Defined as roughly : a %>.% b ~ { . <- a; b }; (with visible .-side effects).

pipe_left_arg %.>% pipe_right_arg

pipe_left_arg %>.% pipe_right_arg

pipe_left_arg %.% pipe_right_arg



left argument expression (substituted into .)


right argument expression (presumably including .)


eval({ . <- pipe_left_arg; pipe_right_arg };)


The pipe operator has a couple of special cases. First: if the right hand side is a name, then we try to de-reference it and apply it as a function or surrogate function.

The pipe operator checks for and throws an exception for a number of "piped into nothing cases" such as 5 %.>% sin(), many of these checks can be turned off by adding braces.

For some discussion, please see For some more examples, please see the package README For formal documentation please see For a base-R step-debuggable pipe please try the Bizarro Pipe %>.% and %.>% are synonyms.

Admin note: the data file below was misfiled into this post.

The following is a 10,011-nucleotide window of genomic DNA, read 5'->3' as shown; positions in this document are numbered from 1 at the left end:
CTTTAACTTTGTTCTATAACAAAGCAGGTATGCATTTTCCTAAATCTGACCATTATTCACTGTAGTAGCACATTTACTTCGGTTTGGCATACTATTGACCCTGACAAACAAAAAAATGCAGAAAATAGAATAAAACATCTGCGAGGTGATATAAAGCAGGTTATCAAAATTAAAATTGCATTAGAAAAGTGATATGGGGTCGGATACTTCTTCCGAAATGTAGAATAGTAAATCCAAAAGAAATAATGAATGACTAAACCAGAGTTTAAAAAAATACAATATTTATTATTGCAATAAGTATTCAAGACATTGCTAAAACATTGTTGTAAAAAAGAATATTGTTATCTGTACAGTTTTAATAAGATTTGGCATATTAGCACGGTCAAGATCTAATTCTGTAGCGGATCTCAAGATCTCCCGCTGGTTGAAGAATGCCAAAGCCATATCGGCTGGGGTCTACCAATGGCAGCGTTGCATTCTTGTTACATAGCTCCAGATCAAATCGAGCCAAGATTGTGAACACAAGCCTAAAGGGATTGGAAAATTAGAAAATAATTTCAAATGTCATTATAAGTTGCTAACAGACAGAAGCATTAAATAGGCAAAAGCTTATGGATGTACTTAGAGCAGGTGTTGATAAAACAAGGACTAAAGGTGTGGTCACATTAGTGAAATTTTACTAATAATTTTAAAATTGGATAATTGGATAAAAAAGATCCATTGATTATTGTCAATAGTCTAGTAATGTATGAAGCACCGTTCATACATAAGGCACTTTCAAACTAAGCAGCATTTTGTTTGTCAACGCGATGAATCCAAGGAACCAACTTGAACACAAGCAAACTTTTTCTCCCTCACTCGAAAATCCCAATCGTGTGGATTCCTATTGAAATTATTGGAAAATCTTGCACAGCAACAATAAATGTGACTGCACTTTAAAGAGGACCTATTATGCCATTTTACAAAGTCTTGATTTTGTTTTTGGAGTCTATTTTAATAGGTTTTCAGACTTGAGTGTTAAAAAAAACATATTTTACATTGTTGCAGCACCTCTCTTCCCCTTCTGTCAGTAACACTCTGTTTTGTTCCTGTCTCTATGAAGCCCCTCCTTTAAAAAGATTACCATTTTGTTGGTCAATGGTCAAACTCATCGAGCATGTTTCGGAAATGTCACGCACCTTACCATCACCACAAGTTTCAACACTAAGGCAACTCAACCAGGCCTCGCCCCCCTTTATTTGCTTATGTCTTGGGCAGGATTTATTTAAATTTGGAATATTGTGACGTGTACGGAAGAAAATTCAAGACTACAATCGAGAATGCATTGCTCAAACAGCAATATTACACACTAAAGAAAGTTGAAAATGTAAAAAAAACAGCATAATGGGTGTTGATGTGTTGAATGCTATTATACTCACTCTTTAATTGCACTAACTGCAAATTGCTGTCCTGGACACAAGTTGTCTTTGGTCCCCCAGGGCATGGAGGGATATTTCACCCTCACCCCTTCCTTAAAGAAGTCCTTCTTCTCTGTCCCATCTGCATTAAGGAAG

The dot arrow pipe has S3/S4 dispatch (please see However as the right-hand side of the pipe is normally held unevaluated, we don't know the type except in special cases (such as the rigth-hand side being referred to by a name or variable). To force the evaluation of a pipe term, simply wrap it in .().


  • %.>%: dot arrow

  • %>.%: alias for dot arrow

  • %.%: alias for dot arrow


# both should be equal: cos(exp(sin(4)))
#> [1] 0.8919465
4 %.>% sin(.) %.>% exp(.) %.>% cos(.)
#> [1] 0.8919465
f <- function() { sin } # returns f() ignoring dot, not what we want 5 %.>% f()
#> function (x) .Primitive("sin")
# evaluates f() early then evaluates result with .-substitution rules 5 %.>% .(f())
#> [1] -0.9589243